After having been completely drenched at Biskopsudden on the 15th of June and viewed all the finery at the engagement ceremonies, I accompanied the Bohemans and Hildegard to the steamer Linköping on a chilly, rainy morning on which they departed for Anneberg. I took a sad farewell of them and, afterwards, prepared myself for my own departure from the capital.”


The engagement and subsequent marriage of Crown Prince Charles (the future King Charles XV) and Princess Louise (Lovisa) of the Netherlands must have been the social event of the year. Princess Louise and her family arrived at Biskopsudden in Stockholm by the steamship Gefle on 15 June 1850. The major newspaper, Post- och Inrikes Tidningar, reported that even before noon, a large number of Stockholm’s inhabitants had gone to the landing site and to other areas through which the royal highness would pass on her way to Haga Palace.

And among those was Augusta. Yet, in the diary, there is only one sentence about the occasion, and it only describes how she got drenched and no other details. There is not even a mention of the 12-carriage cortège making its way to Haga. Nothing about the sounds of canons and of people cheering. How did she get to Biskopsudden, who accompanied her, and how was she dressed for the occasion?

Fortunately, there were 3 lithographs made of the occasion: the arrival of the princess (the feature picture above), the cortège with the prince riding next to the carriage with the princess, and the arrival of the princess at the royal palace in Stockholm for the wedding on 19 June 1850 (all by A. Weidel).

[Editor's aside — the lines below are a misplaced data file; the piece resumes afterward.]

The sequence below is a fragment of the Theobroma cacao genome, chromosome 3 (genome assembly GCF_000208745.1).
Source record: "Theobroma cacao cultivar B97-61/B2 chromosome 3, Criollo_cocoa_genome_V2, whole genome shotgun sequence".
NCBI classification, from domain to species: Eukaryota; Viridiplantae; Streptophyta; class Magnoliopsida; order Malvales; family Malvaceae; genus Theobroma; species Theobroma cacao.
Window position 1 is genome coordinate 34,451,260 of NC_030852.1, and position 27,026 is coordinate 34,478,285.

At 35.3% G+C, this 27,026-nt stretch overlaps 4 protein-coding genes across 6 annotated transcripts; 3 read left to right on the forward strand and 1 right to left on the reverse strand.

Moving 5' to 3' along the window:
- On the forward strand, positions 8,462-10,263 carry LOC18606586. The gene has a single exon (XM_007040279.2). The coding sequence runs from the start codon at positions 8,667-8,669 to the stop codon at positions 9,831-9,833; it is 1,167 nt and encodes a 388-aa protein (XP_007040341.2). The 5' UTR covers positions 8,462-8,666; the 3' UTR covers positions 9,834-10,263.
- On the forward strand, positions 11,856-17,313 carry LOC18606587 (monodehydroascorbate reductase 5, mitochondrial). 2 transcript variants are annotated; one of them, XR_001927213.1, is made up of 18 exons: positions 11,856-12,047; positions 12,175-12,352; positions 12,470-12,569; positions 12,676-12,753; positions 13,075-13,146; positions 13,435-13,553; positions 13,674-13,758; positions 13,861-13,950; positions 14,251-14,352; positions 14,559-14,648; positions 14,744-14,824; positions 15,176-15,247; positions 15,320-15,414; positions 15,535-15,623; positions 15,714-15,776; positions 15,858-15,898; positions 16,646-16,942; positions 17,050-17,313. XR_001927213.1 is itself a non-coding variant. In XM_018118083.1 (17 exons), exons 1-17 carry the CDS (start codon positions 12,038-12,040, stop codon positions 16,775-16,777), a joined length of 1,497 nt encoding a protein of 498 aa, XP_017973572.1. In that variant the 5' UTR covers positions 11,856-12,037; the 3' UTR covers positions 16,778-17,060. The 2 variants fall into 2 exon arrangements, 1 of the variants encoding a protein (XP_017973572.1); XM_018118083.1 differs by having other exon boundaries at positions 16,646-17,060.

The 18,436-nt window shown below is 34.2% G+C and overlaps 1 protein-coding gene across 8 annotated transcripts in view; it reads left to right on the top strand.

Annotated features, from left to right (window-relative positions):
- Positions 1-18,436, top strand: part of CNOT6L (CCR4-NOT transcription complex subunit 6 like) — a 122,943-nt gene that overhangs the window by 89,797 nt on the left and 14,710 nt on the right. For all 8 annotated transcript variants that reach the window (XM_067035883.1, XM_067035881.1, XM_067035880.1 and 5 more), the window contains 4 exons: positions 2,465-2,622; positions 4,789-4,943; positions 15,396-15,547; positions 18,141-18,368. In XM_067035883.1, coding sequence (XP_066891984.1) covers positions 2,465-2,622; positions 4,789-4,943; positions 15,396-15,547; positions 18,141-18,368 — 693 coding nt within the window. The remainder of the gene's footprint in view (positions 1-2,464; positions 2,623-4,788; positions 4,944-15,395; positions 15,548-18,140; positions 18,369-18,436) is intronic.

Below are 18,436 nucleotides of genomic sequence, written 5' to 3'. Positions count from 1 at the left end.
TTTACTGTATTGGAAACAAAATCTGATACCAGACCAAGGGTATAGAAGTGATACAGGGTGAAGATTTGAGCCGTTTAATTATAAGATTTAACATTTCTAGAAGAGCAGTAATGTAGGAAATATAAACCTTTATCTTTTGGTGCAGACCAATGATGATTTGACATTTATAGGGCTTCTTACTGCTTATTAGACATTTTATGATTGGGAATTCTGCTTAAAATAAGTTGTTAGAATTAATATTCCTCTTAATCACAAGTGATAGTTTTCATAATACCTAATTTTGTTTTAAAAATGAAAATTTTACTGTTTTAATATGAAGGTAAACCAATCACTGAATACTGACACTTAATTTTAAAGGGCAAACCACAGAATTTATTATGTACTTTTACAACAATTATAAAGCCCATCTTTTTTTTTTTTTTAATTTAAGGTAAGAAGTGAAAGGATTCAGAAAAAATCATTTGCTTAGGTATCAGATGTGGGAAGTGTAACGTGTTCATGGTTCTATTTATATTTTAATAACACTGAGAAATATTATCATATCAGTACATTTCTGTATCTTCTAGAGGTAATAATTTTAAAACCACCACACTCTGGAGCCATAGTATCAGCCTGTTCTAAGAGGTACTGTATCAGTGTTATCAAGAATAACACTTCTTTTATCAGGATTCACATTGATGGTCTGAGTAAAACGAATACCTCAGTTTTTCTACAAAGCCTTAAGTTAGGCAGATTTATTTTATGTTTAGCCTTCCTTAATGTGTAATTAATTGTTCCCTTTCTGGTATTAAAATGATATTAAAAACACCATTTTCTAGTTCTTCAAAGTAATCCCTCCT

The Royal Family’s cortège from Biskopsudden to Haga the 15th of June 1850 (Lithograph by A. Weidel)
Karl XV and Lovisa’s arrival at the Royal Palace the 19th of June 1850 (Lithograph by A. Weidel)










Footnotes and Sources
Ekström and Bohemans:
Carl Henrik Boheman (1796-1868) was a Swedish professor of entomology. He had five children (age in 1850): Hildegard (24), Hildur Linnea (21), Carl Hjalmar (16), Ernst Henrik Georg (14), and Carl Rudolf Helmer (3). The family resided in Adolf Fredrik’s parish but also had an estate, Anneberg, located in Gränna community and on the northeast shore of Lake Ören. The estate is still in the family.

In 1850, Hildegard Boheman was already married to Carl Henrik Rudolf Ekström who later became a province governor. By the time of this diary entry, they had 3 children: Carl Henric Hjalmar (b. 12 Oct 1847), Anna Karolina Amelie (b. 16 Oct 1848), and Hildegard Sofia Christina (b. 14 Dec 1849).

Kirsteinska Garden (Kirsteinska Trädgården):
The garden was located in front of what is now the Central Train Station in Stockholm. It was popular among young people and provided outdoor concerts and other events.

Seippel and Strokirk:
Augusta misspelled Seippel as Zeipel in her diaries. In published records, Seipel (with one p) is also used although the correct spelling was Seippel. Otto Wilhelm Seippel (1820-1899) was 29 years old at time of the diary entry. He later had the title of ”kansliråd” and married Christina Maria Svensson. One son, Otto Bernhard Seippel (born 04 June 1854) , is listed in the taxation records.

Wilhelm Theodor Strokirk (1823-1895) was 27 years old in 1850. He appears in several places in Augusta’s diary as does his future father-in-law.